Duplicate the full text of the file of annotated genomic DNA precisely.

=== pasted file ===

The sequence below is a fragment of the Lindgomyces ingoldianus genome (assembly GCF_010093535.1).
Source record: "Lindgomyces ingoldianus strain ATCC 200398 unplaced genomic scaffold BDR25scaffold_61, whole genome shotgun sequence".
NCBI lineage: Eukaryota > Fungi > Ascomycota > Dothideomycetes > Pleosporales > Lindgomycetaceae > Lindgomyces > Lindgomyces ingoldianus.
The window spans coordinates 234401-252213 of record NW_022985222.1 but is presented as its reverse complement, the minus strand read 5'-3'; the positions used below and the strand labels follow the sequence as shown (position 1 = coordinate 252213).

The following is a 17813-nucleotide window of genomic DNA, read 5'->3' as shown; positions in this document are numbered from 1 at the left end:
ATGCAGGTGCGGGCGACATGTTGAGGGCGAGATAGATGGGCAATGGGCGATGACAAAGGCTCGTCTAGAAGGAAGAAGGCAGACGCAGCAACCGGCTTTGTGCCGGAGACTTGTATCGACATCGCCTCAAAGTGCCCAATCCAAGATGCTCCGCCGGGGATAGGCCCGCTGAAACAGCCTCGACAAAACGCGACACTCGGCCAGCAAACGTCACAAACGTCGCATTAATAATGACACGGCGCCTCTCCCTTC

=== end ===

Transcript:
The sequence below is a fragment of the Lindgomyces ingoldianus genome (assembly GCF_010093535.1).
Source record: "Lindgomyces ingoldianus strain ATCC 200398 unplaced genomic scaffold BDR25scaffold_61, whole genome shotgun sequence".
NCBI lineage: Eukaryota > Fungi > Ascomycota > Dothideomycetes > Pleosporales > Lindgomycetaceae > Lindgomyces > Lindgomyces ingoldianus.
The window spans coordinates 234401-252213 of record NW_022985222.1 but is presented as its reverse complement, the minus strand read 5'-3'; the positions used below and the strand labels follow the sequence as shown (position 1 = coordinate 252213).

The following is a 17813-nucleotide window of genomic DNA, read 5'->3' as shown; positions in this document are numbered from 1 at the left end:
ATGCAGGTGCGGGCGACATGTTGAGGGCGAGATAGATGGGCAATGGGCGATGACAAAGGCTCGTCTAGAAGGAAGAAGGCAGACGCAGCAACCGGCTTTGTGCCGGAGACTTGTATCGACATCGCCTCAAAGTGCCCAATCCAAGATGCTCCGCCGGGGATAGGCCCGCTGAAACAGCCTCGACAAAACGCGACACTCGGCCAGCAAACGTCACAAACGTCGCATTAATAATGACACGGCGCCTCTCCCTTC